DPN, a global financial services and property investment company headquartered in Sydney, is unfazed by the so-called “threat of technology”, using it instead as the foundation to support the delivery of a unique customer experience.
“If you take guidance from [brands] like Apple, having human-centred design at the core of what you do is important. And technology is only one factor. The customer experience [features] and programs that you overlay on top of the software is what innovation is about,” DPN founder and managing director Sam Khalil told Mortgage Business.
He noted that technologies that enable automation or improve efficiencies for financial services businesses are not particularly exciting for the end customer; they expect it as part of their overall product or service experience.
A memorable experience requires going beyond the basics, Mr Khalil insisted.
“Technology itself will become commoditised. What we mean by that is, how much excitement would a customer have about doing an online application for? How long is that going to last? Do people say, have you seen my latest bank application on my iPhone bank app? It’s not really a bragging point,” the DPN managing director explained.
“While we feel those things are important, it’s no different to why people eventually use email and get their website set up. It will become a functional element to facilitate ease of service... Innovation needs be around customer experience and owning the customer relationship [beyond] just the transaction of getting that home loan.
“Yes, you want it to be efficient. Yes, you want ease of use. But there isn’t too massive a gap between most of the major lenders’ banking platforms. You can do on a Westpac app what you can on an ANZ app.”
In a bid to control the customer experience across the lifetime of a loan, DPN recently began offering its own branded home loans, after securing an agreement with Adelaide Bank that enables DPN to approve loans of up to $2 million.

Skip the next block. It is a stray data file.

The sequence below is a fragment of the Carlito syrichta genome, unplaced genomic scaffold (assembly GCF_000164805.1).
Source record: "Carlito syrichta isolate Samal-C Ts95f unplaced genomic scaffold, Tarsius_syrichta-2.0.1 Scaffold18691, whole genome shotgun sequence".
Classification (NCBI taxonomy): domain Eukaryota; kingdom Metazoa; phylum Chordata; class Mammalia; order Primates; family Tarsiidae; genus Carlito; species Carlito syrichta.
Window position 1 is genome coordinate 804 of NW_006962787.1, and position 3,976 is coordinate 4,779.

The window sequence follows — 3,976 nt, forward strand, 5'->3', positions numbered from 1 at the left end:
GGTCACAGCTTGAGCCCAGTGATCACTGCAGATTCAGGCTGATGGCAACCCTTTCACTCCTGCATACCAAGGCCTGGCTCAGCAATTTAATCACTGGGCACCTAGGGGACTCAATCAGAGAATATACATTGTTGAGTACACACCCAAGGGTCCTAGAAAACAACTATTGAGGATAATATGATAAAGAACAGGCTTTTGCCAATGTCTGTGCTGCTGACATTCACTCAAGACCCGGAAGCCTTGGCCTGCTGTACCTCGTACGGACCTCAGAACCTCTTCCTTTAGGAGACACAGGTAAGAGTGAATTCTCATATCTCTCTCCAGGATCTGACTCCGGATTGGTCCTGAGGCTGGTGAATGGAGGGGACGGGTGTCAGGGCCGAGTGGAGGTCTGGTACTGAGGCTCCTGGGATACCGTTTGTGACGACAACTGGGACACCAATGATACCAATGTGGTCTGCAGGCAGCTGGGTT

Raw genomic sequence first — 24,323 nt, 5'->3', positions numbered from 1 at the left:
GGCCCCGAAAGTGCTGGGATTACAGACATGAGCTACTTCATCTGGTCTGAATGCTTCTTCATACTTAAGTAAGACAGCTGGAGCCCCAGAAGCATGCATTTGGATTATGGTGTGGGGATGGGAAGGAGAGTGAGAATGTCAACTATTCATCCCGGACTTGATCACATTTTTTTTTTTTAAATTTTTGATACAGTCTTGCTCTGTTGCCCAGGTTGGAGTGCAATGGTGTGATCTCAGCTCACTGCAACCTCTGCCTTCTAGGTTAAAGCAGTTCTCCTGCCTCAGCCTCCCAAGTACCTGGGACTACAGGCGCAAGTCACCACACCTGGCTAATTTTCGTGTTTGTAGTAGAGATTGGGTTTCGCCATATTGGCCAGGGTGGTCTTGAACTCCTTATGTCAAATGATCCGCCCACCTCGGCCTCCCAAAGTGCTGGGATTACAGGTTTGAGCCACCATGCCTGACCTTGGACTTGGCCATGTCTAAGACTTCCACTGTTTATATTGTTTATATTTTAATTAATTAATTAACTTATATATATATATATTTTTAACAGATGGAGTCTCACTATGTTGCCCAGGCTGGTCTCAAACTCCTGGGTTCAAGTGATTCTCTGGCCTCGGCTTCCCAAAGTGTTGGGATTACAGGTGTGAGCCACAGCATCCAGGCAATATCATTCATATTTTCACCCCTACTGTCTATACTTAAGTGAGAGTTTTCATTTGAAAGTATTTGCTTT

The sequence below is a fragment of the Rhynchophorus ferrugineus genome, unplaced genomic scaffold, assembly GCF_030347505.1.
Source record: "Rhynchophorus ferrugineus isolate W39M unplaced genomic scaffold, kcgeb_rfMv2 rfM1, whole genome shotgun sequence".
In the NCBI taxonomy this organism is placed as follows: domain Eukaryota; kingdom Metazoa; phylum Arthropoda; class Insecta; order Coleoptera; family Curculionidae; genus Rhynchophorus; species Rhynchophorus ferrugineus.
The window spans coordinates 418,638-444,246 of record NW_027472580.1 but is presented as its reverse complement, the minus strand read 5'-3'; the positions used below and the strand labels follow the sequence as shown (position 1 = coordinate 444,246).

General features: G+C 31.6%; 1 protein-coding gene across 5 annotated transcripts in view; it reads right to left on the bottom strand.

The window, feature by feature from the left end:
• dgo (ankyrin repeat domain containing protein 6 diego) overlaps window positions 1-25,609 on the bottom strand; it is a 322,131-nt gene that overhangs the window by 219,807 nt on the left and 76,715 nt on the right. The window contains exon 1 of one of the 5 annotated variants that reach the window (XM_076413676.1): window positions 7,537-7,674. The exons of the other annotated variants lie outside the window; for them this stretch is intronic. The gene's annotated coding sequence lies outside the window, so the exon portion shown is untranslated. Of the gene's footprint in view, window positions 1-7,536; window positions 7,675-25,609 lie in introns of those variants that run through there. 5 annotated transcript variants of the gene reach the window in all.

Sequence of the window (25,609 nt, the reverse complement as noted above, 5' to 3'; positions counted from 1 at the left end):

Explaining the strategy behind the move, Mr Khalil said that it is difficult for brokerages to control the entire customer journey because they are dependent on lender and aggregator systems.
“We still do wholesale broking, but what we wanted to do is be able to approve products in-house, create a unique customer experience, unique packaging and branding around finance,” Mr Khalil said.
“When you’re at the mercy of the support and credit teams of the lenders… the problem with that, at a surface level, is that it affects your brand.”
DPN is currently in the process developing its own technology, including its own CRM.
The managing director explained that aggregator CRMs sometimes offer “limited” APIs, which do not fit with DPN’s business model. For example, he argued that they often restrict the company’s ability to deliver on its various service offerings across finance broking, property management, insurance and other areas of business due to issues around interoperability.
Mr Khalil added that, thanks to advances in cloud infrastructure and other technologies of scale, it’s now easier and cheaper to build applications from the ground up, especially if off-the-shelf products clash with the brokerage’s business model.